The bolt-cutters opened up a new area of the city, triggering a cut scene in which Jill encountered Umbrella soldier Carlos, and we learned that we would have to restore power to the subway before setting up a subway train to move between two stations. The first objective involved a puzzle sequence in a labyrinthine, cobwebbed level containing four power-breakers which needed to be switched, and was populated by giant spiders, which poisoned Jill when they attacked (cutely, each time we healed her, she vomited).
Encountering the Nemesis
Returning to the subway office, we performed another train-routing puzzle, before returning to the subway station – a task made considerably harder by the presence of Resident Evil 3’s notorious Nemesis, who had begun to dog our movements. Nemesis is a giant, black leather-clad Tyrant who is basically indestructible, and pursues players throughout a large part of the game. In the remake’s incarnation, he has acquired a set of tentacles with which he drags you towards him, just when you think you have eluded him. You can temporarily immobilise him by shooting him in the face, or shooting nearby barrels or generators, but you quickly learn that running away from him is the best policy.
Moving forward from the subway station (where coloured jewels can be redeemed for useful items by putting them in a clock-like contraption), we descended into the sewers, where we encountered a new enemy, the Hunter Gamma – a giant, mutant chicken-like creature best disposed of using grenades (we also uncovered the grenade launcher, which was handy), along with a recurring puzzle involving opening doors with a power source.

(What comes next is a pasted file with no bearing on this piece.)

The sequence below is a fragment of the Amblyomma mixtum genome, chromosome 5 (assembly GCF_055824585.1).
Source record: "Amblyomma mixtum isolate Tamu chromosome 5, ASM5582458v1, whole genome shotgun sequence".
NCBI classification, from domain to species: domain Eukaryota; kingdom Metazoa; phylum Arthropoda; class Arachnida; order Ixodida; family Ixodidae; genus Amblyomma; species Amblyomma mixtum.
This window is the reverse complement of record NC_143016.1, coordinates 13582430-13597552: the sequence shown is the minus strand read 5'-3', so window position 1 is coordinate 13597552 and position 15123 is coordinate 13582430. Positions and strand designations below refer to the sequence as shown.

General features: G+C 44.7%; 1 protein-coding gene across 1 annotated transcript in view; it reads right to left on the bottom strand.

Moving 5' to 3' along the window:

It’s pretty clear that the Resident Evil 3 remake picks up very much where the Resident Evil 2 one left off. While it stays true to the original’s gameplay and general vibe, it adds plenty of new elements and makes great use of modern technology to ramp up the creepiness and horror element. In other words, it conspicuously sets standards for modern remakes of 1990s games – if anything, it looks even better than the Resident Evil 2 remake.
Resident Evil Resistance hands-on
The one question mark hanging over the Resident Evil 3 remake – which two hours with the game wasn’t sufficient to answer – regards the length of its single-player campaign. That was the one aspect of the original that came in for criticism. Perhaps tacitly admitting that as an issue, Capcom has chosen to bundle the remake with a standalone game entitled Resident Evil Resistance.
Resident Evil Resistance is an asymmetric, four-versus-one multiplayer game which Capcom is at pains to point out is ‘non-canon’ but is set at roughly the same time as the events depicted in Resident Evil 3. Resistance’s story set-up chronicles a set of sinister experiments carried out by the Umbrella Corporation not long after the development of the T-Virus, in which groups of four survivors must escape from levels (each game is a three-stage, timed process), while a ‘mastermind’, observing through cameras in each room, sets traps and spawns zombies in an effort to thwart them.
In Resistance – or at least, the version we played – there are six survivors, each with a distinct class type (tank, hacker, damage, support and so on) and four masterminds to choose from. Those masterminds are mostly familiar baddies from Resident Evil games of yore: Annette Birkin, Alex Wesker, Ozwell E. Spencer, and Daniel Fabron.
Resistance can only be played by one mastermind and four survivors – there’s no way to drop in computer-controlled players, so it has a lobby/matchmaking system, although you can also set up custom games with your mates. Playing on a closed system of PlayStation 4s networked together, we couldn’t fully explore that system, but it looked pretty standard.